This is Part 1 of a two-part series about the design and development behind the game To Azimuth. Return to Tech Times Friday to learn more about the ideas and process game maker Zachery Sanford used in creating the game.

There might be extraterrestrials in the freshly greenlit adventure game called To Azimuth - just might - but creator Zachery Sanford, co-founder of [bracket]games, the studio producing the game, says it's more about the narrative surrounding the lives of three siblings than a life-changing event.

Playing out against the backdrop of Alabama in the 1970s, To Azimuth relates the tale of a brother and a sister, Nate and Susannah, searching for a sibling named Eli who may have been abducted by an alien.

Sanford says he chose Alabama as the location as it's where most of his family lives and is a state he knows well. To Azimuth is born of Sanford's fascination with science fiction, specifically the X-Files. The game maker says alien abductions have fascinated him since he was a kid and he believes the accounts have a "real emotional weight to them."

Inspiration was drawn from the game Kentucky Route Zero (KRZ), a magical realistic adventure game, as well as from Another World, says Sanford, who ultimately tossed the game's orignal format, a 2D presentation, for 3D in order to craft the dollhouse-style presentations To Azimuth now delivers.

For example, when a character walks into a room everything falls into place: bookshelves, beds, boxes and whatever items are meant to adorn the room. The inverse takes places when a character exits a room.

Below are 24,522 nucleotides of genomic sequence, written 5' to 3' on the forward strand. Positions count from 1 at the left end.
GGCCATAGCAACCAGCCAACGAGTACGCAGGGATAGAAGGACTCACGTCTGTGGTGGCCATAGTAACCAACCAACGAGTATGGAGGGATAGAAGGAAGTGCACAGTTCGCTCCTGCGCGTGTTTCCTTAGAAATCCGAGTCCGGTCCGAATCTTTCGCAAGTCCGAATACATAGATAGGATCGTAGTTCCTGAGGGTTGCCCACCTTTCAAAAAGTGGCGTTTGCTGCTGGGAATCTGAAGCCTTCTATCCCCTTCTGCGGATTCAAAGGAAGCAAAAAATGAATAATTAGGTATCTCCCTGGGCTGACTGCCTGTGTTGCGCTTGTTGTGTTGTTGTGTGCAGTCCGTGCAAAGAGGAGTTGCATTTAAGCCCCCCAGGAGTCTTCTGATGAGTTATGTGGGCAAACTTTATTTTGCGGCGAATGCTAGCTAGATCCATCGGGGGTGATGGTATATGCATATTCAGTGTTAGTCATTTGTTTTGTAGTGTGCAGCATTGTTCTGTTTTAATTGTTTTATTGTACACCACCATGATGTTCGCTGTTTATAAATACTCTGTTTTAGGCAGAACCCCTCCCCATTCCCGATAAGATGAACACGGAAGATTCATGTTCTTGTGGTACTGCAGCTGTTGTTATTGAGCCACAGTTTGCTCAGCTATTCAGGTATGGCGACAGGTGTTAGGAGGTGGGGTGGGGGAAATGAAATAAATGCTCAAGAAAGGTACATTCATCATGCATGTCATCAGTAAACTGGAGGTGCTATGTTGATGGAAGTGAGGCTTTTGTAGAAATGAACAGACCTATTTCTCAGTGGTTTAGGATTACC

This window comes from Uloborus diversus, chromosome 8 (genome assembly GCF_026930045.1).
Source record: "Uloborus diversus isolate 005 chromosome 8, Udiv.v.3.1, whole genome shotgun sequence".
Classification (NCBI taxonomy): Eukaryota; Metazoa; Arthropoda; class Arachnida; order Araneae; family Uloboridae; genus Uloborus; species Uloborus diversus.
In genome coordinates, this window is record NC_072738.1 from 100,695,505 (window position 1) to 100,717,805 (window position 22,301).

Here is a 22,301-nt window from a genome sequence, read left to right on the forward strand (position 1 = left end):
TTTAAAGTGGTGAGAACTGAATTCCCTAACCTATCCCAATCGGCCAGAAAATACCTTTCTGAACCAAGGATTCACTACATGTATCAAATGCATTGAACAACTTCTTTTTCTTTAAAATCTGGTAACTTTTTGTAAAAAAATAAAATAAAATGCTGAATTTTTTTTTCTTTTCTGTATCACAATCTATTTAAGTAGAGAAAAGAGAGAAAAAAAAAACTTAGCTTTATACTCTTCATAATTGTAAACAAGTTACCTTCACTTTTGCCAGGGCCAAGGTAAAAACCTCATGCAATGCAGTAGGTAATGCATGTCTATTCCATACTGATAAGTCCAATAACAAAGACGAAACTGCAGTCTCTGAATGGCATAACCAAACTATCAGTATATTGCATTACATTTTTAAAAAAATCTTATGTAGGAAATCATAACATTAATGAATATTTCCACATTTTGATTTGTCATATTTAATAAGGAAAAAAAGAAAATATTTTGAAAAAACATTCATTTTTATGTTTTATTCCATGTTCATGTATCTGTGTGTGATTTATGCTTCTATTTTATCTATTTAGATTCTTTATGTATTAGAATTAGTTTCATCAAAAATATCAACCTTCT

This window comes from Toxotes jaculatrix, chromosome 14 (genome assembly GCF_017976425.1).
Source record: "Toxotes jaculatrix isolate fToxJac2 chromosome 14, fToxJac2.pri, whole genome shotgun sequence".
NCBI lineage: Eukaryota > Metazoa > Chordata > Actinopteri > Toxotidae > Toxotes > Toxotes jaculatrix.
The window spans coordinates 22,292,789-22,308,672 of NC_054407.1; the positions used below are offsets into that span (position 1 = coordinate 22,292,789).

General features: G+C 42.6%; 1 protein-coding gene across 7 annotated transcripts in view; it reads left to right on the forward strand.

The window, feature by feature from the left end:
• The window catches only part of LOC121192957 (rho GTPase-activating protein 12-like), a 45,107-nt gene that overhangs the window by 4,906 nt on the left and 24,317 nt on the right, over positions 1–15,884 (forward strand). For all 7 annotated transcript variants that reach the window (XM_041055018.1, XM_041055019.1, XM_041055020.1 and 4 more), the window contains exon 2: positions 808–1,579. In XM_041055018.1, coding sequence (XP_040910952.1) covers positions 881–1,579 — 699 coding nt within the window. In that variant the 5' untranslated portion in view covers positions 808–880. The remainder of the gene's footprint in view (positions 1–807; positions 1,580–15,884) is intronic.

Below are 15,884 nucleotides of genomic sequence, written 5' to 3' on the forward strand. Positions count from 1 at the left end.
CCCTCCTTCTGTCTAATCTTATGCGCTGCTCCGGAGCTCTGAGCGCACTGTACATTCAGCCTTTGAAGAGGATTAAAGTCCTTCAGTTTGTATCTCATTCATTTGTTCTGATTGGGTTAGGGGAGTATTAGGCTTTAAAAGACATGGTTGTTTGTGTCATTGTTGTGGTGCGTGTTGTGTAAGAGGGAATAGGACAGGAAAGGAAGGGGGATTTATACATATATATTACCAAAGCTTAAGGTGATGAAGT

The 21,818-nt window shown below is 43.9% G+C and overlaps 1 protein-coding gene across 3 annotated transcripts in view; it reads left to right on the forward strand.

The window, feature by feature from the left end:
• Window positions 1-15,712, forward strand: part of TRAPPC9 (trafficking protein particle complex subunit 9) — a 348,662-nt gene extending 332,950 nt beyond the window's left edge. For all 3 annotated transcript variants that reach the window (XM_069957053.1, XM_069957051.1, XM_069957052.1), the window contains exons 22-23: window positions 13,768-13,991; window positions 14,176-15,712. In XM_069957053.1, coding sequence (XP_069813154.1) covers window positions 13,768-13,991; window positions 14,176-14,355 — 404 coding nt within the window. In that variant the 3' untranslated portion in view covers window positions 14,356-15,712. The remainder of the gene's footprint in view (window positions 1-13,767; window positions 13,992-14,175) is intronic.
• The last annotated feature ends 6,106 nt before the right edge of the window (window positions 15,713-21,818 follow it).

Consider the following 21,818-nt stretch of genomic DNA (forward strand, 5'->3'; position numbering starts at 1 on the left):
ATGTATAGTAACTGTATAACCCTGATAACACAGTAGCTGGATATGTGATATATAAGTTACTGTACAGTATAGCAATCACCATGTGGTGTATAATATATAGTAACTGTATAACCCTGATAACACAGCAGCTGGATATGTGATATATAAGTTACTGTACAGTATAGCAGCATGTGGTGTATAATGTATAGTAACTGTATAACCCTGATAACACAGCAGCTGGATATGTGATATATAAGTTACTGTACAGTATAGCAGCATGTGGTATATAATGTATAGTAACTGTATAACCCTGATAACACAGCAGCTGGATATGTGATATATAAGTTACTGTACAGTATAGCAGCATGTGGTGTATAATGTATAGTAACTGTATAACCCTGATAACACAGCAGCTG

With regard to the game's controller, Sanford says the day-one decision to support the gamepad was made to encourage as deep a bond as possible between players and characters. Directional-pad guidance can engage players more than issue-movement orders via a cursor.

Tech Times talked with Sanford to get more insight as he preps the final version.

Tech Times: How was the narrative underneath To Azimuth conceived?

Sanford: Alien abduction tales often read much like any other abduction. The experience is incredibly traumatizing, and it's a perspective rarely explored with any real seriousness.

Tech Times: Why use Alabama as the location?

Sanford: There are some subjects -- addiction, depression, familial strife -- that I've pulled directly from my own life. And Alabama is also an area that has had its share of reported UFO-related events, some of which play a part in the game.

Tech Times: What are the game's art and gameplay influences? How does To Azimuth differ from KRZ and how are the two alike?

Sanford: There are a lot of other comparisons to be made between KRZ and To Azimuth, and I find all of them to be incredibly flattering. That said, To Azimuth is a very different game. Beyond the obvious differences in narrative, I also want To Azimuth to be a bit more of an active-feeling game.

I wanted to sort of emulate the low-poly art style of games from the PlayStation 1 era, but freed from the muddy textures that plagued most games back then. I've also always been partial to muted color palettes, so it was sort of in that roundabout way that a lot of the visual similarities between To Azimuth and KRZ ended up developing.

Tech Times: So what was behind the controller support decision?

Sanford: The best description may be as a combat-less Silent Hill with a heavier focus on dialogue. All that said, I hope I don't sound like I'm disparaging the point-and-click genre or KRZ in particular. I mean, To Azimuth will have the option to control via point-and-click.

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